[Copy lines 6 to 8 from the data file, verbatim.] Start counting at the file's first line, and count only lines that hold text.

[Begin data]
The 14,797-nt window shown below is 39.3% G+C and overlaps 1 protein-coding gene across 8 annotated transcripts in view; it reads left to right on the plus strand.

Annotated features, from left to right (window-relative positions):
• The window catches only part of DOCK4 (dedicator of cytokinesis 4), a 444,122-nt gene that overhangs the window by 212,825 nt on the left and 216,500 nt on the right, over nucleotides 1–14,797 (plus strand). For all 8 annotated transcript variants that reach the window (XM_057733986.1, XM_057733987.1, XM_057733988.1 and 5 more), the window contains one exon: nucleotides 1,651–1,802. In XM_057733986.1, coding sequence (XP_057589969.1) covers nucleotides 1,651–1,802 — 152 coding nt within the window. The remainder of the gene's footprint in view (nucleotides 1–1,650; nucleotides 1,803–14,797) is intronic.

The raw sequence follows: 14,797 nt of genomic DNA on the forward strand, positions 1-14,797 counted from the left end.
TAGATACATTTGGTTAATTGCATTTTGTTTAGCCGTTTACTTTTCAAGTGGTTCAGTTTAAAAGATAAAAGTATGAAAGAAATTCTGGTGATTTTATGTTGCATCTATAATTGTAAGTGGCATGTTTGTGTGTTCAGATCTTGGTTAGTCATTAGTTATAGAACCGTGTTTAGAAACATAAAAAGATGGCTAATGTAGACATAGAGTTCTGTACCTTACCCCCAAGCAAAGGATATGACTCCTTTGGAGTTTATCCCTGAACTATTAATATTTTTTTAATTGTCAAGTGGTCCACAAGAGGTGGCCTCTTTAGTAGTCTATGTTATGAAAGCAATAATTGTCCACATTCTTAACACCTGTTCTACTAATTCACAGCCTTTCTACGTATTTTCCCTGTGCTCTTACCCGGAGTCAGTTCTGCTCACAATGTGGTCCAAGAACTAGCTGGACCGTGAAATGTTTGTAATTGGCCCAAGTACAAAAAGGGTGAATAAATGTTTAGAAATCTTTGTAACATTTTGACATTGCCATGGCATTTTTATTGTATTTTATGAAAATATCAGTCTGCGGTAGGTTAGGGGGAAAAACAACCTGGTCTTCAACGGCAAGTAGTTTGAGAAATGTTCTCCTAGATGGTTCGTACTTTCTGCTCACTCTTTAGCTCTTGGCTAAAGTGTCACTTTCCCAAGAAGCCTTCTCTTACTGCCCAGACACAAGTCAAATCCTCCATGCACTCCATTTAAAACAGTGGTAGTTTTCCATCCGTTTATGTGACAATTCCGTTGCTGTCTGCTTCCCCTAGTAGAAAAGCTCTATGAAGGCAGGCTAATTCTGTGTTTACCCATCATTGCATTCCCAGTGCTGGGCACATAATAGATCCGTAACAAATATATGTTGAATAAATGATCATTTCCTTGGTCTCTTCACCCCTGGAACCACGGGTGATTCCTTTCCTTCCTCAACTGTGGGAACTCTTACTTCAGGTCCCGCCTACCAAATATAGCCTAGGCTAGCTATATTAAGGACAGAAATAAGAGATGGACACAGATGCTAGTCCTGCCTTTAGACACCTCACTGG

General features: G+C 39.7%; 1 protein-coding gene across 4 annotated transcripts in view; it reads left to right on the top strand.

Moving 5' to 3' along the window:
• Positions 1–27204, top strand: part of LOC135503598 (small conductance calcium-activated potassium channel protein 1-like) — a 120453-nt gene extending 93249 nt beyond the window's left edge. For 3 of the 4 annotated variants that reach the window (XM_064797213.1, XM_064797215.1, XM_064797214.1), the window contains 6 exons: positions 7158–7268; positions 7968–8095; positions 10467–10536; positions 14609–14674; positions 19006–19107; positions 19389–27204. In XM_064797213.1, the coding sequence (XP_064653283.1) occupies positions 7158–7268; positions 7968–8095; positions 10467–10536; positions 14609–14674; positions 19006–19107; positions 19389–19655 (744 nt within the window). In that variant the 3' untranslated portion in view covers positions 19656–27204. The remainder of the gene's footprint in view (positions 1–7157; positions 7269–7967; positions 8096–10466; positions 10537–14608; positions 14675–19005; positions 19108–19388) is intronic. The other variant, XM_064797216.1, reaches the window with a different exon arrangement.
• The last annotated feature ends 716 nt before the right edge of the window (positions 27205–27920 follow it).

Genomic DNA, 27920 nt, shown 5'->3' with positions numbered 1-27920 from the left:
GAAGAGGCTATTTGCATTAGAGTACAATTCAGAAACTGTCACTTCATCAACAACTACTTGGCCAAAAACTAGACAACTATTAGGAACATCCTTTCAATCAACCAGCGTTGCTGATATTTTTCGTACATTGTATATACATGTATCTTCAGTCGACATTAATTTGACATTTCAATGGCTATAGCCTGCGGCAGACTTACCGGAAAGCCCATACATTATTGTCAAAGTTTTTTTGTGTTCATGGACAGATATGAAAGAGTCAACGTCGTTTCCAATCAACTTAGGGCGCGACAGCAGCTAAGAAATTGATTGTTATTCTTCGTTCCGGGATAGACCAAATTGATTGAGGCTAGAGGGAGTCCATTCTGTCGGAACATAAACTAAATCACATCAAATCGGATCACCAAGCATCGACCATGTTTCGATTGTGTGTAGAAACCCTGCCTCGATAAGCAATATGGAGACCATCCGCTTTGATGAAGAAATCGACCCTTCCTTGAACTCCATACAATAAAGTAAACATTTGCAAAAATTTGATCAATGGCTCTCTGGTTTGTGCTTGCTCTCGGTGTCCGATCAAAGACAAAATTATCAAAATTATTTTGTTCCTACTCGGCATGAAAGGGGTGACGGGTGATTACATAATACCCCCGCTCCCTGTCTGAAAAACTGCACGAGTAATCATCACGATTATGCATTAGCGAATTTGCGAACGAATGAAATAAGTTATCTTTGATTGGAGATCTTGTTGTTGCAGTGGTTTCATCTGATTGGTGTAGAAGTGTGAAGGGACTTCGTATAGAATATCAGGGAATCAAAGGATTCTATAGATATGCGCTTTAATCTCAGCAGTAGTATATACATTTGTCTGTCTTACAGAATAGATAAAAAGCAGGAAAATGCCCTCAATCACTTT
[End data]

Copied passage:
General features: G+C 39.7%; 1 protein-coding gene across 4 annotated transcripts in view; it reads left to right on the top strand.

Moving 5' to 3' along the window:
• Positions 1–27204, top strand: part of LOC135503598 (small conductance calcium-activated potassium channel protein 1-like) — a 120453-nt gene extending 93249 nt beyond the window's left edge. For 3 of the 4 annotated variants that reach the window (XM_064797213.1, XM_064797215.1, XM_064797214.1), the window contains 6 exons: positions 7158–7268; positions 7968–8095; positions 10467–10536; positions 14609–14674; positions 19006–19107; positions 19389–27204. In XM_064797213.1, the coding sequence (XP_064653283.1) occupies positions 7158–7268; positions 7968–8095; positions 10467–10536; positions 14609–14674; positions 19006–19107; positions 19389–19655 (744 nt within the window). In that variant the 3' untranslated portion in view covers positions 19656–27204. The remainder of the gene's footprint in view (positions 1–7157; positions 7269–7967; positions 8096–10466; positions 10537–14608; positions 14675–19005; positions 19108–19388) is intronic. The other variant, XM_064797216.1, reaches the window with a different exon arrangement.